Jose Guillen told Enrique Rojas of ESPNDeportes.com that he will miss the rest of the season:
“I won’t play anymore for the rest of the season to recover well
from the injury,” Guillen told Rojas Saturday on the phone from Kansas
“It’s a team decision, I feel bad sitting down while my teammates are playing hard on the field,” he added in a text message.
Guillen just returned from the disabled this week after missing six weeks due to a torn ligament in his right knee, but he left Wednesday’s game against the Athletics with pain in his right hamstring.
The 33-year-old outfielder has been a massive disappointment this
season, batting just .242/.314/.367 with nine homers and 40 RBI. Two
lengthy stints on the disabled list have limited him to just 81 games.
It’s no surprise that the Royals find themselves second to last in the AL in runs scored and home runs.
While it’s been a down season for Guillen any way you slice it, perhaps the most troubling aspect is his regression against southpaws.
Entering the season, Guillen had the following splits:
.281/.334/.482 vs. LHP
.270/.318/.433 vs. RHP
In fact, Guillen had recently earned the reputation of owning left-handers, hitting
them to the tune of .330/.394/.593 since the start of the 2007 season,
however, 2009 has been a very different story:
.181/.245/.309 with four home runs and 9 RBI vs. LHP
.273/.348/.396 with five home runs and 31 RBI vs. RHP
As always, beware of small sample sizes (he had only 99 at-bats
against southpaws in 2009), but coupled with his rapid deterioration,
the Royals have every reason to be wary as they prepare to pay him $12
million in 2010.
The Twins have placed third baseman Miguel Sano on the 10-day disabled list with a stress reaction in his left shin, per the Star Tribune’s LaVelle E. Neal. Sano left Saturday’s game against the Diamondbacks after running out a ground ball double play in the fourth inning and was held out of Sunday’s lineup.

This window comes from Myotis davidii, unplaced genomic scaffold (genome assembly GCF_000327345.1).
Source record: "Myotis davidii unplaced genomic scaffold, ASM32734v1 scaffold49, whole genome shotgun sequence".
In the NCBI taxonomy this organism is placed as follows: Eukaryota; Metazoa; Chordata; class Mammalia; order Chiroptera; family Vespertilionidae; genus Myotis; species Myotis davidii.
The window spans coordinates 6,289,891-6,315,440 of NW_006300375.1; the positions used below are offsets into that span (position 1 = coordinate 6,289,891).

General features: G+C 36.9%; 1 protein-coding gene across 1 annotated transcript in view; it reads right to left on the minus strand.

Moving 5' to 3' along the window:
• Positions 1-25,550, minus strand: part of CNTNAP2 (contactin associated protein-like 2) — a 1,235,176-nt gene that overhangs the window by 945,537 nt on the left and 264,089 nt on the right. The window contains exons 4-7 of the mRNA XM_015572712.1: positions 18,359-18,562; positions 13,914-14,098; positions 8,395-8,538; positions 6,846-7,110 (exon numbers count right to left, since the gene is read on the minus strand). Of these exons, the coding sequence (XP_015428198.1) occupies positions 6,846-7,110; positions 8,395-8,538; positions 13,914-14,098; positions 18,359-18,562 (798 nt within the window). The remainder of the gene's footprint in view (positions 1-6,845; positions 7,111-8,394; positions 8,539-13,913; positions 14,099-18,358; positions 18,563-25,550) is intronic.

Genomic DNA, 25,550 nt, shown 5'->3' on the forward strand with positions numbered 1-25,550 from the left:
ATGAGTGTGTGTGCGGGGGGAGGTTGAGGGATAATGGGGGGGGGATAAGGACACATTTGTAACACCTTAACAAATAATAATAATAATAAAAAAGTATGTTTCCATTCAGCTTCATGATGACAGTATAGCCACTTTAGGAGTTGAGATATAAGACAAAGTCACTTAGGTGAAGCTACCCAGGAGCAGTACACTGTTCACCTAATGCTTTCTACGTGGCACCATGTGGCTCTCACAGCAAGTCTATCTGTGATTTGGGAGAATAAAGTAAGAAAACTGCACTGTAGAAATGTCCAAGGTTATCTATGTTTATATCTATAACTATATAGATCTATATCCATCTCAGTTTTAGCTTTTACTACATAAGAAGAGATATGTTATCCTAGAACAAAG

Sano, 24, is batting .267/.356/.514 with 28 home runs and 77 RBI in 475 plate appearances this season. The Twins are five back of the Indians for first place in the AL Central and currently hold a tie with the Angels for the second Wild Card slot.
Ehire Adrianza got the start at third base during Sunday’s win and could handle the hot corner while Sano is out. Eduardo Escobar could also get some time at third.
Giants catcher Buster Posey was hit by a pitch in the bottom of the eighth inning during Sunday afternoon’s series finale against the Phillies. It was a first-pitch fastball from closer Hector Neris, who had just entered the game. The Giants then had the bases loaded, but Pablo Sandoval struck out to end the inning and the Giants went on to lose 5-2.
After the game, Posey said he thinks Neris hit him on purpose, per Henry Schulman of the San Francisco Chronicle. Posey thinks Neris thought he couldn’t get him out.
Per MLB.com’s Todd Zolecki, Neris said “absolutely not” when asked if he threw at Posey on purpose. The rest of the Phillies clubhouse, per Zolecki, “Say whaaat?!”
Here’s a link to the video of Posey getting hit. Now that we have automatic intentional walks, pitchers don’t even have to risk throwing four pitches wide of the strike zone to intentionally walk a hitter, so if Neris felt he couldn’t get Posey out, there was still no need to hit him. Furthermore, Neris isn’t going to hit Posey to load the bases and put the go-ahead run on first in a 4-2 ballgame. Sandoval has been a much worse hitter than Posey, for sure, but Neris would lose the platoon advantage if he felt like facing Sandoval instead, anyway.
Getting hit hurts, so it’s understandable Posey may have been salty in the moment. But after the game, when the pain has subsided and he’s had time to think over everything, there’s no way Posey should still come to the conclusion that Neris was trying to hit him on purpose.